Some tweaking is required on almost all laptops - specifically, the system management interrupt (SMI) needs to be disabled. Fortunately, from a fresh install of LinuxCNC this is quite easy.

First, connect to the internet. Then, install the prerequisite packages:

sudo apt-get install libpci-dev vim

Next, grab the smictrl sources from Github. smictrl is a user-space tool to read and write the SMI status register.

git clone https://github.com/zultron/smictrl.git

Build the tool:

cd smictrl
make

Copy it:

sudo cp smictrl /usr/local/bin

Make it start at startup

sudo vim /etc/rc.local

/usr/local/bin/smictrl -s 0
/usr/local/bin/smictrl -c 0x01

before the 'exit 0' line.

Reboot, and go into the BIOS and disable unnecessary peripherals (I've found that disabling everything networking related improves real-time performance) and you should be good to go.

## Thursday, March 29, 2018

### Cineforming!

Intro

Last November, the excellent Cineform codec went open-source. Cineform is a high-quality intermediate codec in the same spirit as DNxHR and Prores, with the notable distinction that it is based on wavelet, as opposed to DCT, compression.

Wavelets are great for editing; because the underlying transforms operate on the entire frame, wavelet codecs are free of the banding and blocking artifacts that other codecs suffer from when heavily manipulated. The best-known wavelet codec is probably RED's .R3D format, which holds up in post-production almost as well as uncompressed RAW.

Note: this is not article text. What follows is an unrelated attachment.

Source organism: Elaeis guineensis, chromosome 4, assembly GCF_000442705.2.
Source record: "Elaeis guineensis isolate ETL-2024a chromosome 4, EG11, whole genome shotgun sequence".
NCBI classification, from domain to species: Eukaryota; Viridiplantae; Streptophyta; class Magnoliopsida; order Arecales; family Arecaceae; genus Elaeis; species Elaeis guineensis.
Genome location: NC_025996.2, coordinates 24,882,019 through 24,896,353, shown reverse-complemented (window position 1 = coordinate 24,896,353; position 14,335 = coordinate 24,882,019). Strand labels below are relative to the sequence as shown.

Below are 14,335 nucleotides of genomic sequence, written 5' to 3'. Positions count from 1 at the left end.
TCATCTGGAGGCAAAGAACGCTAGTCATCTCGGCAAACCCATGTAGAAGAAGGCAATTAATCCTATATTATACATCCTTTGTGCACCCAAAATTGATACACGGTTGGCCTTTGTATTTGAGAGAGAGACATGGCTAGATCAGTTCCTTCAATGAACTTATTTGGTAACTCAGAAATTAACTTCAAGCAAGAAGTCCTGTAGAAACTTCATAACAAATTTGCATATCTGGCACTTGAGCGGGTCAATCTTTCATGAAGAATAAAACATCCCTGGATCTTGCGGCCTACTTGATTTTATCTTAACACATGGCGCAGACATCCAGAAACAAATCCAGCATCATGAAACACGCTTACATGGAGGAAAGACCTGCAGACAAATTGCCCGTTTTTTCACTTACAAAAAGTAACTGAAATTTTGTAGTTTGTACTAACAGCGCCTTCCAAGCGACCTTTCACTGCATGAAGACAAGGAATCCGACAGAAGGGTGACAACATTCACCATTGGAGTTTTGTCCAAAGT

Cineform has a few other cool tricks up its sleeve. Firstly, it is fast; the whole program is written using hand-tuned SSE2 intrinsics. It also supports RAW, which is convenient; encoded RAW files can be debayered during decoding into a large variety of RGB or YUV output formats, which helps in maintaining a simple workflow - any editor which supports Cineform can transparently load compressed RAW files.

Benchmarks

I wanted to do some basic benchmarking on 12-bit 4K RAW files to get an idea of what kind of performance the encoder is capable of. All tests were done on a single core of an i7-4712HQ, which for all intents and purposes is a 3GHz Haswell core. As encoding is trivially parallelized (each core encodes one frame), the results should scale almost perfectly to many-core systems.

The test image chosen was the famous 'Bliss' background from Windows XP:

As Bliss is only available in an 8-bit format, for 12-bit encoding tests, the bottom 4 bits were populated with noise (a worst case scenario for the encoder). Frame rates were calculated by measuring the time it took to encode the same frame 10 times with a high resolution timer. As the frames do not fit in L3, discrepancies caused by cached data should not be an issue.

Analysis

All four quality settings can fit a 4K 120 fps 12-bit stream under the bandwidth of a SATA 3.0 link. Furthermore, the data rates are under 350 MB/s, so there exist production SSD's that can sustain the requisite write speeds. Unfortunately, FILMSCAN1 and HIGH require pretty beefy processors (8+ cores) to sustain 120 fps; a 6c/12t 65W Coffee Lake is borderline even with HT (you don't get much headroom for running a preview, rearranging data, etc.). An 8700K (6c/12t, 95W) can handle it with room to spare, but at the expense of power consumption - 8700K's are actually more than 95W under heavy load. MEDIUM and LOW easily fit on a 65W processor. The upcoming Ice Lake (8c/16t, 10nm) processors should improve the situation, allowing for 4K 120 fps to be compressed on a 65W processor at the highest quality setting.